Graham Kilmer
MKE County

House of Correction Targets Recidivism

Program would begin preparing inmates for reentry into community on day one of their sentence.

By - Dec 8th, 2021 05:29 pm
House of Correction sign.

House of Correction sign.

The Milwaukee County House of Correction has developed a plan to prepare inmates to reenter their community as soon as their incarceration begins.

HOC Superintendent Chantell Jewell outlined the plan for the Milwaukee County Board Wednesday, finding support from the supervisors that were there. Now, all it needs is funding.

In September, Sup. Sequanna Taylor authored a resolution – which was passed by the county board and signed by the county executive – that asked the HOC to develop a pilot program in partnership with other county service providers like the Department of Health and Human Services (DHHS) that would “begin the process of preparing individuals to return to their community on day one of admission into the facility and at least one year and six months post-incarceration.”

Taylor’s legislation noted that people who are or have been incarcerated face greater difficulties with securing housing and employment because of their convictions, which can also make it harder to gain public assistance. Therefore, time not spent on preparing them to re-enter the community is time lost.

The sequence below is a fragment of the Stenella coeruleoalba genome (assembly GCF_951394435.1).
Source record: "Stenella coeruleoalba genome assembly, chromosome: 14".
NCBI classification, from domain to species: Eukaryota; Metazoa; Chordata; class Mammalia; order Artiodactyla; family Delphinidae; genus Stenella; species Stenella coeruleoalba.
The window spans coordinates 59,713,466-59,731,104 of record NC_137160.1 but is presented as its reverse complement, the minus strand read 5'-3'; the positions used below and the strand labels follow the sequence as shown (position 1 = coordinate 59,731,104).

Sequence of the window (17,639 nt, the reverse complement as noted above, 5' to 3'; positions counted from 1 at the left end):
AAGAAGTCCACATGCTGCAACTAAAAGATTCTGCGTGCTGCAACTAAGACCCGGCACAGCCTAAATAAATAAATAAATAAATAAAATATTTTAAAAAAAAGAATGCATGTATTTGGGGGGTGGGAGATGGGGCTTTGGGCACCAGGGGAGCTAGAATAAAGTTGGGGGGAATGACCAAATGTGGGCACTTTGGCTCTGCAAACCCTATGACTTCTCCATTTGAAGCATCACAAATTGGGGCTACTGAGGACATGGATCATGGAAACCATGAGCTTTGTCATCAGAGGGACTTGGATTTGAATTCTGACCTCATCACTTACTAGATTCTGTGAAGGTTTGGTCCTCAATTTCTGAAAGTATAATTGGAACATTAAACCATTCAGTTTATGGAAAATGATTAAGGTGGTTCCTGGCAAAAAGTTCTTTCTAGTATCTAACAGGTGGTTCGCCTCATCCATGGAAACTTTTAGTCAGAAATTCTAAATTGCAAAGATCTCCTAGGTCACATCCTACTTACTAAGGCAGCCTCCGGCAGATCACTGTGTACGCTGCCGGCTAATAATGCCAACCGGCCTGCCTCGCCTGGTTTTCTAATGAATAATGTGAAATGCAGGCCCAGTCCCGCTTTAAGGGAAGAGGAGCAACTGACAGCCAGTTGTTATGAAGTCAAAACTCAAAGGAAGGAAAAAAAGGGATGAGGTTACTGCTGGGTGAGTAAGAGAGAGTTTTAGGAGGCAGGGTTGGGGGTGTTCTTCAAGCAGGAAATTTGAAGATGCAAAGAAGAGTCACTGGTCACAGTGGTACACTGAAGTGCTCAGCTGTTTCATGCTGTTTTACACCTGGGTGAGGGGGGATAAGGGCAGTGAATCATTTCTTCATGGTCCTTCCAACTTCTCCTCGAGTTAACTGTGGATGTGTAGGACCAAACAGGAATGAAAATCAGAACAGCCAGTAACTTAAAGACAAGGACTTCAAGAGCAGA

Taylor’s legislation points to a publication by the American Psychological Association that reviewed the scholarship on the challenges of reentry and argued that it was critical to start that process as soon as possible.

Jewell returned before the board with plans for the new pilot program, which would be for people incarcerated at the HOC or jail for a violent or gun-related offense, that are at a medium or high risk to reoffend and that have a sentence of 120 days or more.

One of the goals of the program, Jewell said, beyond the larger goal of assisting incarcerated people returning to their community, is to “create safer communities by the reduction of recidivism.”

The HOC would partner with DHHS, the Behavioral Health Division and the Office of the Sheriff on this program, which would provide mental health and supportive services that address the behavioral roots of violent crime; it would build out a mentorship program similar to the county’s credible messengers program for young people and children; and, importantly, it would continue after someone is released for another year, connecting them with housing, employment transportation and human needs services.

The estimated cost for the program in the first year is approximately $734,000, with much of the money going toward building out the adult credible messenger program and a handful of full time staff.

“We don’t have anyone on our staff to complete risk assessment, or dedicated to specifically creating those release plans,” Jewell said. The program would provide new resources for the HOC dedicated solely to successful community reentry.

Under the program, the county would provide individualized case management and service coordination, daily programming and a dormitory specific to people in the program. The program will also have a housing navigator and an employment navigator.

Taylor’s resolution, co-sponsored by Supervisors Ryan Clancy and Felesia Martin, has made it the board’s official policy to support such a program. Now, the next step is funding it.

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